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Home » News » Matiang’i Worried About Wash Wash Crooks Plotting To Breach Parliament

Matiang’i Worried About Wash Wash Crooks Plotting To Breach Parliament

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Interior Cabinet Secretary, Fred Matiang’i has warned that money launderers and other criminals could flood Parliament after the 2022 general elections.

He also expressed worry with regards to the frail regulations surrounding the campaign funds, especially the amount and source which could hurt the credibility of the polls.

Speaking during the 2nd National Conference on Criminal Justice Reforms in Naivasha, Nakuru County on Tuesday, May 10, Matiang’i noted that the crooks were taking advantage of the vulnerable financial regulations to influence the election process.

Interior CS Fred Matiang’i speaking during the 2nd National Conference on Criminal Justice Reforms in Naivasha on May 10, 2022. /FRED MATIANG’I

In simple terms, the country risks having a large number of criminals in Parliament who can buy their way into their seats with proceedings from criminal activities.

“We could end up laundering criminals of unprecedented standards into our elective offices. We might have over 40 per cent of elected office holders becoming our leaders if we allow all the ‘wash wash’ gangs and other criminals to bribe their way in the coming elections,” he warned.

He also cautioned on the emergence of digitally-driven crimes and the failure to amend relevant laws on intelligence gathering and prosecution which was also giving an escape window to repeat offenders.

He also expressed frustrations regarding the process of prosecuting suspects roped in social media abuse cases and cited the easy access to bonds as a big hurdle to discouraging the vice.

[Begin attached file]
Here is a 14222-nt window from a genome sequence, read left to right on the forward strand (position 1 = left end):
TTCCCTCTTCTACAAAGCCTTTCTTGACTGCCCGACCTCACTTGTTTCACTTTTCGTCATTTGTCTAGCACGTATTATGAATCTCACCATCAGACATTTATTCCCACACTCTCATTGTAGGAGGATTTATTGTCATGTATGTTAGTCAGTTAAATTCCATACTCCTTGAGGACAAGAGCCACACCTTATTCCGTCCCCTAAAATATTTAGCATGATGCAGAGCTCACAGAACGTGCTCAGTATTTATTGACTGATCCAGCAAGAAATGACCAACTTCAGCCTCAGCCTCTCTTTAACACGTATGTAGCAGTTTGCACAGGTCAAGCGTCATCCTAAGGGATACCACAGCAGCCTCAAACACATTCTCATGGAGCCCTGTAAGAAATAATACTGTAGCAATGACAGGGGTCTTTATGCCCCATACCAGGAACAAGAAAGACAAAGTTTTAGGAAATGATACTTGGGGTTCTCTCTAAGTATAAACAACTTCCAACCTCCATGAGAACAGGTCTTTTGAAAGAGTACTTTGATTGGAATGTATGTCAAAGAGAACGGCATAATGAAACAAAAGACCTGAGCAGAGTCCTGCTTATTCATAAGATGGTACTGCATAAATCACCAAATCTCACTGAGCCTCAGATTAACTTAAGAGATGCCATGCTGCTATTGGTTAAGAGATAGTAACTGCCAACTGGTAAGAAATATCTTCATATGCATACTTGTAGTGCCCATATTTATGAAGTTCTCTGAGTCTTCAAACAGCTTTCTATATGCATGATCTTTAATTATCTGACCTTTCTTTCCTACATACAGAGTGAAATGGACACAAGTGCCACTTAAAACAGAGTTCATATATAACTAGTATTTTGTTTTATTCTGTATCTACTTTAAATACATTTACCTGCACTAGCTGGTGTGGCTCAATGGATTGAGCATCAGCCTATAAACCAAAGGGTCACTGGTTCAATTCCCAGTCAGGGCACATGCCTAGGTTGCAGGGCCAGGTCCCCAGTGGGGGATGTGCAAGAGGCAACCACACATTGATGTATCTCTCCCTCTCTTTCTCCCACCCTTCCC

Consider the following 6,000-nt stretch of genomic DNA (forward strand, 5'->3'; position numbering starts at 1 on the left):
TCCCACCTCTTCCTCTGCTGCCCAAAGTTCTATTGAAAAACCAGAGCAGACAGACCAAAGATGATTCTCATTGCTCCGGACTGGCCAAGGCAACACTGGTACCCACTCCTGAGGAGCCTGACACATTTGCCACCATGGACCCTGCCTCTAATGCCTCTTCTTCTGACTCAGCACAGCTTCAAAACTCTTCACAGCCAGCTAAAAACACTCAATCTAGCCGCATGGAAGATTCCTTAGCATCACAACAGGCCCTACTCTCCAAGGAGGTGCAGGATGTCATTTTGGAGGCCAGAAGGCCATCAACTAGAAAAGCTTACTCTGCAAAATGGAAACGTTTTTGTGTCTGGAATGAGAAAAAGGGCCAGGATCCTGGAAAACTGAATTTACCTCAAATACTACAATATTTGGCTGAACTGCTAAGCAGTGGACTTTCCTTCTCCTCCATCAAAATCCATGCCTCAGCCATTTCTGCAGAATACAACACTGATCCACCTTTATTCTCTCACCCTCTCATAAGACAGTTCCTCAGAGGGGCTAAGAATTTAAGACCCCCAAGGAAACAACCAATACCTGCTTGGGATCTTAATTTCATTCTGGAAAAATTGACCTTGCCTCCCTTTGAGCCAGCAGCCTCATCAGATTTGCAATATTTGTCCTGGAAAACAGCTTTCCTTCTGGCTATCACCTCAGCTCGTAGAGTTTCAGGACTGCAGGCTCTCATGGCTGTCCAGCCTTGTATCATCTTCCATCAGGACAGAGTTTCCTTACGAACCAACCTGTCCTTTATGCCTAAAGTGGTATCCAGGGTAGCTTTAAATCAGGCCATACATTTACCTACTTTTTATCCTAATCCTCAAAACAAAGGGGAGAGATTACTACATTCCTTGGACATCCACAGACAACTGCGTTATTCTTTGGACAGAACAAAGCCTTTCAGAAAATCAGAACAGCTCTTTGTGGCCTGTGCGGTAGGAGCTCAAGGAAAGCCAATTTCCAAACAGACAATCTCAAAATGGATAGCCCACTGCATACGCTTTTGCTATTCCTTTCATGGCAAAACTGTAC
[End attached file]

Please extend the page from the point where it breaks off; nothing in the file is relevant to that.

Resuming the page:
“We have the challenge of multiple bonds issued by our courts. Some of the people who have been arrested are enjoying their eighth, ninth or tenth bond. This, of course, does little to deter others from engaging an army of bloggers to character assassinate others,” he added.

Also, he identified the abuse of social media as another worrying source of concern on election security and credibility.

Matiang’i however excused the Independent Electoral and Boundaries Commission (IEBC) from blame for the weak regulatory framework on campaign financing saying an ideal stringent legal administration would need a multi-sectoral approach.

The National Assembly recently amended the Elections Act to delete sections that sought to limit the amount of money that could be spent by political parties and candidates while canvassing various electoral positions.

Interior CS Fred Matiang’i with IEBC chairperson Wafula Chebukati during the 2nd National Conference on Criminal Justice Reforms in Naivasha on May 10, 2022. /FRED MATIANG’I

The meeting was attended by the Chief Justice Martha Koome, the Director of Public Prosecutions Noordin Haji, the Inspector General of Police Hilary Mutyambai, the Commissioner-General of Prisons Brig (Rtd) John Warioba, National Cohesion and Integration Commission (NCIC) chair Rev Samuel Kobia and DCI boss George Kinoti and senior judges among others.

In terms of security, the CS said at least 10,000 specialised officers had been mobilized and deployed under a multi-sectoral approach involving the police, prison officers and wardens from the Kenya Wildlife and Kenya Forest services among others ahead of the elections.


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